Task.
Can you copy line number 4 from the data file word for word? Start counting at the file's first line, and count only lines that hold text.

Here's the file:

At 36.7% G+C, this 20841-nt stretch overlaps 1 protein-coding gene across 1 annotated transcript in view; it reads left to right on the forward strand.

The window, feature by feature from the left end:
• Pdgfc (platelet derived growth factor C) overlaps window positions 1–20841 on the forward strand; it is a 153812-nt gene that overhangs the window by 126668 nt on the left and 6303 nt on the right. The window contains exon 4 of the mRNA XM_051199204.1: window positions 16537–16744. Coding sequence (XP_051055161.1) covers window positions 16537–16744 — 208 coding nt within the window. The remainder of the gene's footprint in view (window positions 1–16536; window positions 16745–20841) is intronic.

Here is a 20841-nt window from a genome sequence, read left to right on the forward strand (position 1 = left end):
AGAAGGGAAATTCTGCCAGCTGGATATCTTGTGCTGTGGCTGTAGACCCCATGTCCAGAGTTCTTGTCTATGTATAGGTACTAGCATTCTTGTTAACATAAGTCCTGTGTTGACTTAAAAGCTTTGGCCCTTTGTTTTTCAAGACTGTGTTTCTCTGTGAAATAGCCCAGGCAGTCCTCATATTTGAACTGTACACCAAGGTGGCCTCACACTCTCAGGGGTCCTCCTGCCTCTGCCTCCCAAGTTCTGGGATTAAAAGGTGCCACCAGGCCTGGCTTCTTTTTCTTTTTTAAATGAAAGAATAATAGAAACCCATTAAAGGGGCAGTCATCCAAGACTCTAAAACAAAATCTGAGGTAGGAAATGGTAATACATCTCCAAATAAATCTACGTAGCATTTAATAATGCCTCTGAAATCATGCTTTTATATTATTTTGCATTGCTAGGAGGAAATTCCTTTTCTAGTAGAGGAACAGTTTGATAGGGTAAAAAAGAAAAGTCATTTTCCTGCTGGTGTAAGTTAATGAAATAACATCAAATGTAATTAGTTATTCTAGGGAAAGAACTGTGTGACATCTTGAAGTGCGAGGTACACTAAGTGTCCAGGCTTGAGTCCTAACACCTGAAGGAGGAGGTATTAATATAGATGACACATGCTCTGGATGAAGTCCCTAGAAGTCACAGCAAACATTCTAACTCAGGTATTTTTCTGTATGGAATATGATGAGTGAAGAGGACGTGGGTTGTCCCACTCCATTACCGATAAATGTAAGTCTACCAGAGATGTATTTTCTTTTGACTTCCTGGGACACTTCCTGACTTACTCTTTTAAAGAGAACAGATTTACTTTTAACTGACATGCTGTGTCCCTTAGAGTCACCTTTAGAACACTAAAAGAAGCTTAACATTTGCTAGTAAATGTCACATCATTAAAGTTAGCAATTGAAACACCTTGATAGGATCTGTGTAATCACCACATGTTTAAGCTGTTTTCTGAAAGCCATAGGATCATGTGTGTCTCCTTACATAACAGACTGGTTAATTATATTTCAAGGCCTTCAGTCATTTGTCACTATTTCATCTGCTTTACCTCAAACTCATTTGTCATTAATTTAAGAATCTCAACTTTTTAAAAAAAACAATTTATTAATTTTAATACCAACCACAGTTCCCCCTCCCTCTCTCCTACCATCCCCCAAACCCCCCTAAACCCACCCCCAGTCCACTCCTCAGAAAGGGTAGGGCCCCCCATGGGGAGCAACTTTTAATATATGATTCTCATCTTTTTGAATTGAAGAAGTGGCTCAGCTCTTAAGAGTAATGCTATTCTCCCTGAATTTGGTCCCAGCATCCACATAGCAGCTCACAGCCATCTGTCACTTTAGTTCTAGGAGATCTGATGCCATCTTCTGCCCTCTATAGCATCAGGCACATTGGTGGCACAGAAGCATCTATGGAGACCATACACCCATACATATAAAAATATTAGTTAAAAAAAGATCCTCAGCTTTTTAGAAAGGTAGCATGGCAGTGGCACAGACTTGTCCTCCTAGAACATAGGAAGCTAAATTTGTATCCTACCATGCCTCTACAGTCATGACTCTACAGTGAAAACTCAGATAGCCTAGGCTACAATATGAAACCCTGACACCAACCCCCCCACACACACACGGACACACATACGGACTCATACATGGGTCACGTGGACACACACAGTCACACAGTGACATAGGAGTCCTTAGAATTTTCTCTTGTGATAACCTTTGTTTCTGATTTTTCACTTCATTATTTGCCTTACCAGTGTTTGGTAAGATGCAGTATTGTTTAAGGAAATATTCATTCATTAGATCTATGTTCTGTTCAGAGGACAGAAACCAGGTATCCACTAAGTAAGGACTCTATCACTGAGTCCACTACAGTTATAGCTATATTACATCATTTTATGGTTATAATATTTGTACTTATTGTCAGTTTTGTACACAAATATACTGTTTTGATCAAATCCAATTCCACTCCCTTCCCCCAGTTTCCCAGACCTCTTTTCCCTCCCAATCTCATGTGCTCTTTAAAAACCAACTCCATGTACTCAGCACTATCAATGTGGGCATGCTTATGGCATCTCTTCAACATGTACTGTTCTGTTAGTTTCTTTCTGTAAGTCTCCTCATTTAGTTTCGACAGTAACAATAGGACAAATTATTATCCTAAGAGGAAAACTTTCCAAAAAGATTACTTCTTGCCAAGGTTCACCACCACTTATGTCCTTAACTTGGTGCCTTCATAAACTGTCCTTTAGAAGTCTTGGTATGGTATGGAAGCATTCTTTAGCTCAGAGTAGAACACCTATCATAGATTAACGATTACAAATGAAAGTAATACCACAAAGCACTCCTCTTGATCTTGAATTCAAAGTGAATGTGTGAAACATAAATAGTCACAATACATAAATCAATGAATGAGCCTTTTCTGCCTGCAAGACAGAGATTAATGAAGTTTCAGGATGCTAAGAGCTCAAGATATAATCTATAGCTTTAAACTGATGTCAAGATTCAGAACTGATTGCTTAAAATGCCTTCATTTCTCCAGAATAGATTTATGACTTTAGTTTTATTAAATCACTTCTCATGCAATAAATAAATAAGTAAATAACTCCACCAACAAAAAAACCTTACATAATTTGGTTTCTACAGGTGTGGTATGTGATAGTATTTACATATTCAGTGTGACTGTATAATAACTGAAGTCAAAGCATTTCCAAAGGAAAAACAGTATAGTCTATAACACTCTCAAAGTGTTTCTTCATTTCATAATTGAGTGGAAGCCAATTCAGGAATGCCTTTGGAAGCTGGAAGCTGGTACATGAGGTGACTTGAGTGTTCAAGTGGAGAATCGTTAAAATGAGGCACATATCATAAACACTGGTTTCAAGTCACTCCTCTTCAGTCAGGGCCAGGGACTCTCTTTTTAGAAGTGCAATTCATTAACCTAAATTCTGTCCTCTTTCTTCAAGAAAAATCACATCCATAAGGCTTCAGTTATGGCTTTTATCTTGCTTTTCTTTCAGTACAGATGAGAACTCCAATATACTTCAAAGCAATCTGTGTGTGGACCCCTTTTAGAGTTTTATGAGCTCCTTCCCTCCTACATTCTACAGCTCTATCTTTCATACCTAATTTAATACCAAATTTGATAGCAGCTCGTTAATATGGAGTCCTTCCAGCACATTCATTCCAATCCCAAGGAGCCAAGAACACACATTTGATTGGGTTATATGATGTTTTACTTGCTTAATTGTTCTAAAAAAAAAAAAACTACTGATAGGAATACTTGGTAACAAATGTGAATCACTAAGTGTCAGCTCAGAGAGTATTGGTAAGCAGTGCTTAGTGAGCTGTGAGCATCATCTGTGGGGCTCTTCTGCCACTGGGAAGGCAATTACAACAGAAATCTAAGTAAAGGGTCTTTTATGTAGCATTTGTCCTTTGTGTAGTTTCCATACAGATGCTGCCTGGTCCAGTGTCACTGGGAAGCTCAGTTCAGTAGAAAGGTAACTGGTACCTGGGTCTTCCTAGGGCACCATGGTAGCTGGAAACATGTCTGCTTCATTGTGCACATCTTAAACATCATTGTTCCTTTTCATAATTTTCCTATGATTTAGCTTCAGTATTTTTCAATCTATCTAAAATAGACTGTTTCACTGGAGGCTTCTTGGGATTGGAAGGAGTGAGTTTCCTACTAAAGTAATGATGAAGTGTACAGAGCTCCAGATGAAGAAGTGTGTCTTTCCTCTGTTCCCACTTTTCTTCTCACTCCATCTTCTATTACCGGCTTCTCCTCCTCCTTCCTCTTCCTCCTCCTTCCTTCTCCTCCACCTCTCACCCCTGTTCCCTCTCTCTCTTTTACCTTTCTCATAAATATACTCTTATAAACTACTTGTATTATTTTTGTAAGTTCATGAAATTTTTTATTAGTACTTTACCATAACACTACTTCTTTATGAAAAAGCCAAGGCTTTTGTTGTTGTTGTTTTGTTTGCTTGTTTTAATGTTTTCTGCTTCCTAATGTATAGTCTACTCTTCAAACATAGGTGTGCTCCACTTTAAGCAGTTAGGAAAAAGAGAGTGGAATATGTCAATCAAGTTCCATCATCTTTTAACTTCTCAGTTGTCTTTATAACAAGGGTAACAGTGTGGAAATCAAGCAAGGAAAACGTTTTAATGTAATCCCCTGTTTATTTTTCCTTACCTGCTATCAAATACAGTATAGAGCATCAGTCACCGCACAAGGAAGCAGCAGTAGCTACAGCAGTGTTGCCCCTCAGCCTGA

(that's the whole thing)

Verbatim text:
Here is a 20841-nt window from a genome sequence, read left to right on the forward strand (position 1 = left end):